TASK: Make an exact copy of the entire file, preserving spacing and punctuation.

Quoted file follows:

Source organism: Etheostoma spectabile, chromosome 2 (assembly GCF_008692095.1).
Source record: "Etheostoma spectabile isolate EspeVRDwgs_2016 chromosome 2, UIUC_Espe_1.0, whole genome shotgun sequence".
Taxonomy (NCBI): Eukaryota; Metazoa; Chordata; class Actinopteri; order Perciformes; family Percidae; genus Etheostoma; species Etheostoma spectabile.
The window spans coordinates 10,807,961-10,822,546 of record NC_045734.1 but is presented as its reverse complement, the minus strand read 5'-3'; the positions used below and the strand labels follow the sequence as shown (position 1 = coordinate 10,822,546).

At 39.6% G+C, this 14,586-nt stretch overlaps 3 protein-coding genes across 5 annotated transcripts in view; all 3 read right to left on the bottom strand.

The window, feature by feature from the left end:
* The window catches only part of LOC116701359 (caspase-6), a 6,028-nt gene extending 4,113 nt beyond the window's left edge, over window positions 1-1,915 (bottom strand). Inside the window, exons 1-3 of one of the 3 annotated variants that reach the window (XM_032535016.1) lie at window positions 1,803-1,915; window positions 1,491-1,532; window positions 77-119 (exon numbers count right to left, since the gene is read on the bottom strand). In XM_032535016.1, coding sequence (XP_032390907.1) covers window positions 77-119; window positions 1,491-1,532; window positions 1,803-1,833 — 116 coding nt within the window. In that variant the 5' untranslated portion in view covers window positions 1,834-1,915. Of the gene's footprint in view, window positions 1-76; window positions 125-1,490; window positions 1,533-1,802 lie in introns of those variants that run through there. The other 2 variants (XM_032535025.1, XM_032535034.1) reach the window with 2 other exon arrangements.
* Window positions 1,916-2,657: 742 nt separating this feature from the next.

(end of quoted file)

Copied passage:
Source organism: Etheostoma spectabile, chromosome 2 (assembly GCF_008692095.1).
Source record: "Etheostoma spectabile isolate EspeVRDwgs_2016 chromosome 2, UIUC_Espe_1.0, whole genome shotgun sequence".
Taxonomy (NCBI): Eukaryota; Metazoa; Chordata; class Actinopteri; order Perciformes; family Percidae; genus Etheostoma; species Etheostoma spectabile.
The window spans coordinates 10,807,961-10,822,546 of record NC_045734.1 but is presented as its reverse complement, the minus strand read 5'-3'; the positions used below and the strand labels follow the sequence as shown (position 1 = coordinate 10,822,546).

At 39.6% G+C, this 14,586-nt stretch overlaps 3 protein-coding genes across 5 annotated transcripts in view; all 3 read right to left on the bottom strand.

The window, feature by feature from the left end:
* The window catches only part of LOC116701359 (caspase-6), a 6,028-nt gene extending 4,113 nt beyond the window's left edge, over window positions 1-1,915 (bottom strand). Inside the window, exons 1-3 of one of the 3 annotated variants that reach the window (XM_032535016.1) lie at window positions 1,803-1,915; window positions 1,491-1,532; window positions 77-119 (exon numbers count right to left, since the gene is read on the bottom strand). In XM_032535016.1, coding sequence (XP_032390907.1) covers window positions 77-119; window positions 1,491-1,532; window positions 1,803-1,833 — 116 coding nt within the window. In that variant the 5' untranslated portion in view covers window positions 1,834-1,915. Of the gene's footprint in view, window positions 1-76; window positions 125-1,490; window positions 1,533-1,802 lie in introns of those variants that run through there. The other 2 variants (XM_032535025.1, XM_032535034.1) reach the window with 2 other exon arrangements.
* Window positions 1,916-2,657: 742 nt separating this feature from the next.